Test scores coming out of California classrooms should help answer one of education's hottest questions: Do young children of recent immigrants learn better in English or their native language?
Two years after the state's voters passed Proposition 227 to ban bilingual education, native Spanish-speakers are showing significant gains in test scores. These students improved an average of nine points in reading and 14 points in math.
The scores further confirm that young children can learn far faster than previously expected (as Sesame Street showed us). Ron Unz, the Silicon Valley entrepreneur who financed Prop 227, hailed the scores as validation of his assertion that bilingual education was holding kids back.
Some other things, certainly, were holding them back, too: classrooms with 30 or more children, poorly trained teachers, and curricula weak in reading and math basics. All those things have been addressed by state reforms in the past couple of years.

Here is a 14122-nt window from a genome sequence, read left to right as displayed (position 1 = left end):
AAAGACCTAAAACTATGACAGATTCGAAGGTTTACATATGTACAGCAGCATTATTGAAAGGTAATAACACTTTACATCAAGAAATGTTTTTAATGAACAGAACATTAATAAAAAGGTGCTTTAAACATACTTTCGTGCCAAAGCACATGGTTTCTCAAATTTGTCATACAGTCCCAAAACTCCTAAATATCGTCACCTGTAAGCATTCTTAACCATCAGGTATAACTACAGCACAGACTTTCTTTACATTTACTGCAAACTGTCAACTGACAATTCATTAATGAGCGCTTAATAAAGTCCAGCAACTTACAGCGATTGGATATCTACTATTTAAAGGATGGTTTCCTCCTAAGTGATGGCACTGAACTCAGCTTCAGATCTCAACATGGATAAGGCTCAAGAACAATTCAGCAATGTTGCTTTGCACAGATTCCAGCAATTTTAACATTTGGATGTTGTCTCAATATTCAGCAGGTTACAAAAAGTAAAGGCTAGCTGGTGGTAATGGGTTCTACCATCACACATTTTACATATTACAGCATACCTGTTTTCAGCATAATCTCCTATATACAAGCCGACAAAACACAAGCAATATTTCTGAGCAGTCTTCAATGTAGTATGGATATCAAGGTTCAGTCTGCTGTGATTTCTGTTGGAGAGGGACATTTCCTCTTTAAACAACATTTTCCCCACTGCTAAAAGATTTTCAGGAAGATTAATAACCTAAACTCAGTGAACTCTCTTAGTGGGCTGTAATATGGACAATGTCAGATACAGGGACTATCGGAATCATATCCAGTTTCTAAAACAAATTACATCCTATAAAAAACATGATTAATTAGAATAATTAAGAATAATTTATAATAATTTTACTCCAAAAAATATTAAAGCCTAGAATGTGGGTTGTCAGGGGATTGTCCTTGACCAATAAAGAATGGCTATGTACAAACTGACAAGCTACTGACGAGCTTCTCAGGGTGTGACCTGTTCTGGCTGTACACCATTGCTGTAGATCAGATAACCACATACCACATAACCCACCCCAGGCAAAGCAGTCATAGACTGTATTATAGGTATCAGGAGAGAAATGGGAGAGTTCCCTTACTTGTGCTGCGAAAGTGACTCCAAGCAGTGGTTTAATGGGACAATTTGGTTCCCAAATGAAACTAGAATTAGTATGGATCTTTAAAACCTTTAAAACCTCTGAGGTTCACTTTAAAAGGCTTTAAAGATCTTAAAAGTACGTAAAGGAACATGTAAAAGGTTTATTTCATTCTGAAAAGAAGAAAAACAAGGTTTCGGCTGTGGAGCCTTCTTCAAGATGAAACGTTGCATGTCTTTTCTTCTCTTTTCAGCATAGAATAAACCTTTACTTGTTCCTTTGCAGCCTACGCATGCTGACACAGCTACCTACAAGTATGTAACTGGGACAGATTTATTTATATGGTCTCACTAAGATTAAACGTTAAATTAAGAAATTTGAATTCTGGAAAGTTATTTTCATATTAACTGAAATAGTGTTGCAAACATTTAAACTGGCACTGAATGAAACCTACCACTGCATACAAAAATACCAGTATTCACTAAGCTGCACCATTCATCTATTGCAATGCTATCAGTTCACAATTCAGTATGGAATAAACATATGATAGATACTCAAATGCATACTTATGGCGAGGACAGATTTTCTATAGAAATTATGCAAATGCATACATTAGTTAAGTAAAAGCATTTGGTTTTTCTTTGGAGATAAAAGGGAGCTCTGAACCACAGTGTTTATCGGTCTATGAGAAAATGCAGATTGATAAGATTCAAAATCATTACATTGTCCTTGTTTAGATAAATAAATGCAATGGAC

On top of that, the administration of Gov. Gray Davis has set up an incentive system to reward schools whose pupils do well on the tests. Teaching to the tests has no doubt increased, with attendant improvements in scores.
Educators still need to sort out how much the higher test scores were a result of pushing kids into English-only instruction and how much to those other reforms.
But clearly, serious doubts have been raised about bilingual education as the best way to boost the academic performance of non-English-speaking children. Some of the biggest test gains were at schools that moved entirely toward English immersion after Prop 227. Other schools took wide advantage of a waiver provision in the law, which allowed parents to opt for continuing bilingual instruction.
Some of the latter schools, too, made gains. In comparing schools, much depends on the starting points. Schools with very low scores in the past might be expected to make rapid initial progress.
Still, youngsters thrown into the English classroom - and given attentive help - did indeed learn how to swim, linguistically speaking. The experience was not the disaster some educators predicted. California's experience bears close watching by other states.
(c) Copyright 2000. The Christian Science Publishing Society